And he was already suing before he was fired, so this is an on-going thing. I think with a lawsuit in progress, they'd have to be pretty ballsy to fire him over the thing he was suing about, unless they had really, really good reason for it. A court will have to make that determination, though, as we don't have all the evidence. What evidence I've seen isn't pointing in a direction he'd like, though.
I think you'll find that it's so roundly rejected *because* it's already been researched properly and didn't hold up.
I think that's an artifact of having to make it human-accessible. If you make it too complicated, too many people will complain about how hard they are. If you make them too simple, computers can solve them easily.
Unfortunately, what usually happens is that both of the above are true at the same time, which means there's no good solution there. You either let computers in, or you keep some humans out.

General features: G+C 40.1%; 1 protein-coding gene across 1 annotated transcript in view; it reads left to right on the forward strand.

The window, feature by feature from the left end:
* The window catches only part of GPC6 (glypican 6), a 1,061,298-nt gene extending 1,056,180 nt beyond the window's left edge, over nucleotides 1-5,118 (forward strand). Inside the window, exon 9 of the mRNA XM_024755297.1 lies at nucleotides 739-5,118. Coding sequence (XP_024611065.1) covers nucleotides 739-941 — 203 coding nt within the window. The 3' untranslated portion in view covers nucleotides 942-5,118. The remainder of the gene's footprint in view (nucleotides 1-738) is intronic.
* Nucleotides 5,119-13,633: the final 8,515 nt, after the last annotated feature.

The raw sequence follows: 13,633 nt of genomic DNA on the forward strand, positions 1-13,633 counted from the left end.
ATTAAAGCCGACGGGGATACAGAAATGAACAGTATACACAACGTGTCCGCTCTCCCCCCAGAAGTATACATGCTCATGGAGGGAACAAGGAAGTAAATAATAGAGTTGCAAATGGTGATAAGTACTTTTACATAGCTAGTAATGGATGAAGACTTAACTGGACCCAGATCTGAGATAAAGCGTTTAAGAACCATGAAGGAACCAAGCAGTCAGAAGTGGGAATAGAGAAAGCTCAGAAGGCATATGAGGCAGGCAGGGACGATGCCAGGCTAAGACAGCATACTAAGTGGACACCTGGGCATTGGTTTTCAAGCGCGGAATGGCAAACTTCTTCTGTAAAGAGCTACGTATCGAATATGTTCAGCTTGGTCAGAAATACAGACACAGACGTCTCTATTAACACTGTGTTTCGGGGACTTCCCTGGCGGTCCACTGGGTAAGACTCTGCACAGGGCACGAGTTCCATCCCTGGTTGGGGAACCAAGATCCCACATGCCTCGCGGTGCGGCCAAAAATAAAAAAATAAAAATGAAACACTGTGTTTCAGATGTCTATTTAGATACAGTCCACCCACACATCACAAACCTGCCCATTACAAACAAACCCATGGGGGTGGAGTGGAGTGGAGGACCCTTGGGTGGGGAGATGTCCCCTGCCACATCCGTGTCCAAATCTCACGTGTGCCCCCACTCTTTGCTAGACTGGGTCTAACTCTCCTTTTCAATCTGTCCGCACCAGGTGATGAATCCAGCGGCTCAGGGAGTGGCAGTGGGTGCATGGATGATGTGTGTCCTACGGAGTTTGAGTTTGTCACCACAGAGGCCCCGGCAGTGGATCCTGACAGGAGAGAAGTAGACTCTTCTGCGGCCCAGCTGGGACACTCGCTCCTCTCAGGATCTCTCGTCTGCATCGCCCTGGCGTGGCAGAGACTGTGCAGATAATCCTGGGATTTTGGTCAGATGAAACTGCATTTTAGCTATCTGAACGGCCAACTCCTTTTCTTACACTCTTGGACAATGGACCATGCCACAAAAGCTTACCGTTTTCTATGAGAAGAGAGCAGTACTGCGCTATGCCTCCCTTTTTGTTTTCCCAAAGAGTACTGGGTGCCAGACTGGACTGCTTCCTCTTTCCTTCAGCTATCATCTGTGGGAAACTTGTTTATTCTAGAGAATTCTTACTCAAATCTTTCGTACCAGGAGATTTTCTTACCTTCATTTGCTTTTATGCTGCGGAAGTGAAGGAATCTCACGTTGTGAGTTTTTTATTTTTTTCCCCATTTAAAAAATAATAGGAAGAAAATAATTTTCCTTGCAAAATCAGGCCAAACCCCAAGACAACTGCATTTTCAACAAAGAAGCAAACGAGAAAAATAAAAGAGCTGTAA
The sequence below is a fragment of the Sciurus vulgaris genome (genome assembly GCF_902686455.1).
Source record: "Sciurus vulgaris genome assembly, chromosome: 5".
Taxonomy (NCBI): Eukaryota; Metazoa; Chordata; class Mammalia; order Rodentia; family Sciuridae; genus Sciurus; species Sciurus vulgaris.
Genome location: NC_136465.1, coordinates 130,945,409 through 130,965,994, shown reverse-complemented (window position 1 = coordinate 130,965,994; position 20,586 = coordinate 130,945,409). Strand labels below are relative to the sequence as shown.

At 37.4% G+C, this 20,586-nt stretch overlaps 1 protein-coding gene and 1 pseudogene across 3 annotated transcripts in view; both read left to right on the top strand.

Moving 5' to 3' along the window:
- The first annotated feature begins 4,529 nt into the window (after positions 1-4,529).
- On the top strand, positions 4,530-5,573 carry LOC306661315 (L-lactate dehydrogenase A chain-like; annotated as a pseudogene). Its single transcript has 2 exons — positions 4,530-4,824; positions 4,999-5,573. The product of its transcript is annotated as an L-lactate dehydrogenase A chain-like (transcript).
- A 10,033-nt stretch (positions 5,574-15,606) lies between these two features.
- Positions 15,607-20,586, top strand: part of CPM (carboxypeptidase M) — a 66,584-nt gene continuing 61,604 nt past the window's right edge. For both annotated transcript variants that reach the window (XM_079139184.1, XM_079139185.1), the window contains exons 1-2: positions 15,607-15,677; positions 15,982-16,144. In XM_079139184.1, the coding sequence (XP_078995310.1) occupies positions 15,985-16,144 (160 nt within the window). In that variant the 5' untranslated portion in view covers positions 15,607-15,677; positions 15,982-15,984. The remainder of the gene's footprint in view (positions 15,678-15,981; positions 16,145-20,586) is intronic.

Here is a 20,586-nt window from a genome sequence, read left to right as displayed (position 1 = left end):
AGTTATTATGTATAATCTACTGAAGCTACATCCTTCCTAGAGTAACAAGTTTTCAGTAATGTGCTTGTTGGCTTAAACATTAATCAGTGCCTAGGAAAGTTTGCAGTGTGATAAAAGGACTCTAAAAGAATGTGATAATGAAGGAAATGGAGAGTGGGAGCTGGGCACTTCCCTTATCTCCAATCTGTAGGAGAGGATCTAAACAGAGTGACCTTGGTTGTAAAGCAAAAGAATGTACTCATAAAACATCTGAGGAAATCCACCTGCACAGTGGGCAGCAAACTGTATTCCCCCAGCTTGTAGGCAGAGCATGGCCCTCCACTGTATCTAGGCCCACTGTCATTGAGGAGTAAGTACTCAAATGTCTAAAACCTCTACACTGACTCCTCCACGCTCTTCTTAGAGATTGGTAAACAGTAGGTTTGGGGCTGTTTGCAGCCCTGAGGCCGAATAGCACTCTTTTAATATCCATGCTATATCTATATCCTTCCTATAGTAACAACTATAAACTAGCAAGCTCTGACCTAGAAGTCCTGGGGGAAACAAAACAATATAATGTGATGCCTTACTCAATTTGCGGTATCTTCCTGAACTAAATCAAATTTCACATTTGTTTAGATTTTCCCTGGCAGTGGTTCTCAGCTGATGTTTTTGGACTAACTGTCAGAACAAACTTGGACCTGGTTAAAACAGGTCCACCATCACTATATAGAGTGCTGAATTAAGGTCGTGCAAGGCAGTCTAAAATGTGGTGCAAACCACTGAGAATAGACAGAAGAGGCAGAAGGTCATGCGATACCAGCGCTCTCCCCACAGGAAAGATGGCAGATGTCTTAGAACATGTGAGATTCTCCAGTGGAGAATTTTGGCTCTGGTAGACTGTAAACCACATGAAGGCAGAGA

Looking at the samples on the screen as he was talking, I think those would be fun to write a decoder for... And possibly even easier than image captchas.
Why? Because they're moving, and you have a better chance to figure out the outline of each shape because of it. Also, you can use traditional techniques on each frame of the video and submit the one that has the highest confidence, and you could do that with existing tech.
Honestly, I don't see this being better than what we have.
Very few game devs are PS3-exclusive. The majority of them already have to deal with a few different architectures. Anything that brings one of the outliers closer to the rest of the pack is probably good for them.
Sony's never been known for having good software to work with. Microsoft is apparently quite a lot better about that. So I wouldn't bet that the PS3 ever gone anything to help with that situation. At least, not from Sony.
Good parody. When I think about the PS3's processor, I always remember them bragging at launch that devs will still be trying to optimize for the PS3 when it's lifetime is over. I'm still astounded that they thought that was something to brag about.
"Trust me. I know what I'm doing." -- Sledge Hammer